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Rick Pitino and John Calipari have a long history. It dates back to the 1970s, when the latter attended a basketball camp at which the former was a participant, and continues into the present day.
Pitino helped Calipari get his first head coaching job at UMass and they have played against each other more than 30 times in both college and the NBA. It is one of the best rivalries in basketball.
The two coaches have the utmost respect for one another as old friends with a relationship anchored in trust, mentorship and opportunity. At the same time, though, Calipari and Pitino share a deep-rooted, on-court hatred. And the hatred might out-weight the respectful friendship.
Calipari owns the head-to-head record 8-2 over the course of their last 10 meetings, 21-16 all-time, and 15-12 as head coaches. They have not played each other since Dec. 21, 2016, when Louisville beat Kentucky by three.
According to Pitino, 70, he has somewhere between six and 12 years left before retirement. That gives somewhere between six and 12 years for the two rival coaches to get back on the court together. It would require a non-conference game to be scheduled, for the two to meet in an early-season tournament, or for the two to matchup in the NCAA Tournament.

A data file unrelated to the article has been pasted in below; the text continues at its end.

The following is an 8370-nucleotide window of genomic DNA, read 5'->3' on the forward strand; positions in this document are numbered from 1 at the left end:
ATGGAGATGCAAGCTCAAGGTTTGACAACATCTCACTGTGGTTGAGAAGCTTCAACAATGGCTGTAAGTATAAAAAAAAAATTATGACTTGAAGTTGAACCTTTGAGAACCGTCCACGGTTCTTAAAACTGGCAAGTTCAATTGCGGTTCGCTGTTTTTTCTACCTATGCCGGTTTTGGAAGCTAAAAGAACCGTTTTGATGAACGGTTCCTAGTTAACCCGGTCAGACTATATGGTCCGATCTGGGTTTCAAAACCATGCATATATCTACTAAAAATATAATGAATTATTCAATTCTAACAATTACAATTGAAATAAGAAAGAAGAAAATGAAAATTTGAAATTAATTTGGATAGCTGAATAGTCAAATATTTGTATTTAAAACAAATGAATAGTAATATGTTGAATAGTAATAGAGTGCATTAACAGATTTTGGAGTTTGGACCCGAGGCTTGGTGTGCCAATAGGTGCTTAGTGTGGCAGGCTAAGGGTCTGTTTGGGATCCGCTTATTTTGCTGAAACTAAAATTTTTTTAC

Should that happen, it would be the first meeting between Calipari and Pitino with Pitino as head coach of St. John’s. He was introduced at Madison Square Garden on Tuesday and came out hot.
Following his first press conference with the Red Storm, Pitino made a fiery defense of his controversial past on SportsCenter. He continues to deny any wrongdoings and points to the lack of punishment by the NCAA as proof.
Rick Pitino also turned aim toward John Calipari.
A direct shot was fired. There was no subtlety involved. Zero.
Pitino is the only coach to win a national title at two different schools, one of two coaches to take three different schools to the Final Four, and one of four coaches to take five different schools to the NCAA Tournament. The only other coach to reach the Final Four with three different programs is Calipari.
Pitino wants to put himself in a league of his own and get to another Final Four with a fourth school.
The current age of the transfer portal allows first-year coaches to find more success than ever before. They can instantaneously acquire top talent with experience instead of recruiting high schoolers and waiting for those players to develop.
In turn, Pitino believes that he can win right away with the Red Storm. From there, he has anywhere between five and 11 years to get back to the Final Four to surpass Calipari!
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